Well done documentary that raises a lot of questions - and admits that there are no easy answers. It's a little bit stomach-churning to watch a toddler eating food from a dumpster, but the film makes the point that there is ample food available - and if he's willing to feed his own child from the dumpster and is not too proud himself to glean and eat the "waste" of grocery stores, then the viewer is probably more willing to listen to what he has to say and consider the point he's making. The issue is bigger than this film, which they acknowledge, but it also is a conversation starter and that's a starting point.
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VINE VOICEon April 29, 2012
This past decade has seen a blossoming of thoughtful environmental documentaries on... us. We have Bag It,Super Size Me,No Impact Man,The Cove, and much more.

Dive! is about "dumpster-diving," or getting food from corporate dumpsters. The folk in this documentary love Trader Joe's, because TJ's tosses out good food, often high value fresh foods, at the first sign of a blemish or as the product approaches the expiration date stamped on the package. I heard on an NPR interview today (I watched the movie last night... what good timing) that Trader Joe's in the LA area has really improved its programs to get food that originally was tossed to food pantries and shelters. Good for them, and way to go Dive! for getting TJ's to change their corporate behavior.

Interesting. I expect this movie will generate thoughtful discussions when shown to groups of youths or adults. On the negative side, everyone can't support themselves by dumpster-diving (there can't be too much competition). But Dive! really pushes the idea that way too much edible food is going into landfills, not stomachs. That's a great message for those interested in sustainability.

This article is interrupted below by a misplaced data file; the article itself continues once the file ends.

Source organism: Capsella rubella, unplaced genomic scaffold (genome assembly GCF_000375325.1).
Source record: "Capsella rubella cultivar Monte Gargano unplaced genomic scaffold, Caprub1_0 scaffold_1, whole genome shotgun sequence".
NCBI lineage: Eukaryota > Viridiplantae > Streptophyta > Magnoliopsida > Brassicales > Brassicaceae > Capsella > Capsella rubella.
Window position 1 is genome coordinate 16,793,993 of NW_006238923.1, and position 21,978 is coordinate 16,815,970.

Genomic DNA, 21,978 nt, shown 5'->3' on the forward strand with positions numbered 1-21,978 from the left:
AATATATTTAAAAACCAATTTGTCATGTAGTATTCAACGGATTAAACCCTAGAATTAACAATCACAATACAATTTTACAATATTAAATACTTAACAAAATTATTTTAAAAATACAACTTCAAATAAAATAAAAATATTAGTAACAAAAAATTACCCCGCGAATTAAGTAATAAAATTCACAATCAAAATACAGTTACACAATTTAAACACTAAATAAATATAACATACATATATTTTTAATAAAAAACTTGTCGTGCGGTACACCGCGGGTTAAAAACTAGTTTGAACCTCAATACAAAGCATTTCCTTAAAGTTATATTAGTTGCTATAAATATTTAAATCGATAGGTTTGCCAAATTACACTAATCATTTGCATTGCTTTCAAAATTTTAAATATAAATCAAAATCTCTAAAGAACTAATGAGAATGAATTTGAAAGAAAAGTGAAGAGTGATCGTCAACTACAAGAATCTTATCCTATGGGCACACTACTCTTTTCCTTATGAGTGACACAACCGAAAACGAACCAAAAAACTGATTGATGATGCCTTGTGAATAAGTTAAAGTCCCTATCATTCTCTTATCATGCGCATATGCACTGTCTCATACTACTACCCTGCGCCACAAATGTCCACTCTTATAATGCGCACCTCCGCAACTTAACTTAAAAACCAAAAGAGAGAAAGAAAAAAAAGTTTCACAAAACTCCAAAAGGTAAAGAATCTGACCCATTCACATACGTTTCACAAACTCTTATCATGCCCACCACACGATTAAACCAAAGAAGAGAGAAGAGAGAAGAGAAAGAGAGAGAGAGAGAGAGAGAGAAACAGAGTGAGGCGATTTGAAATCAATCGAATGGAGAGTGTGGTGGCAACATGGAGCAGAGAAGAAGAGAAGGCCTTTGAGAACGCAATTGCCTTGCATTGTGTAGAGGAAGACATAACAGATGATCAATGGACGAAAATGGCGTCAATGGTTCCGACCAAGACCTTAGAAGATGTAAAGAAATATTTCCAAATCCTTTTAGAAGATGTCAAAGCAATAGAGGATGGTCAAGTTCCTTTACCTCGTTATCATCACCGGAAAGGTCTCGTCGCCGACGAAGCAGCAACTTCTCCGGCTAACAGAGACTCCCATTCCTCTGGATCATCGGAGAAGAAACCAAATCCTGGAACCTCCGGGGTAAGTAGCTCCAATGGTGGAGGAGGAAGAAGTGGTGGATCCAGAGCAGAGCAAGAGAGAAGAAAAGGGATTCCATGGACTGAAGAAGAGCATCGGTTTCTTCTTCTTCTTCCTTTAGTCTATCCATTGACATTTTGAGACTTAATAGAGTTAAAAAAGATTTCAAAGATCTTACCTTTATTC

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on April 5, 2013
Love this movie! I saw it first on netflix and then had to buy it on Amazon. At first you think it's going to be kind of gross , dumpster diving and all, but its absolutely NOT, when you see the kind of good food just thrown out rather than distributed to people who need it, it really makes you reconsider your own choices and values. You'll want to keep this documentary handy to watch again and share with friends and family. . No profanity or vulgarity.
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on January 7, 2012
I applaud the way the directors and editors of this film stayed true to form. There was no super preachy overtone and was it was very tactful.

I am a very heavy couponer, and it amazes me how often I have to literally argue at the registers, because I planned my shopping trip pay change out of my pocket. When its all said and done, they would rather toss it in the trash than have us pay a few cents for it. Its amazing.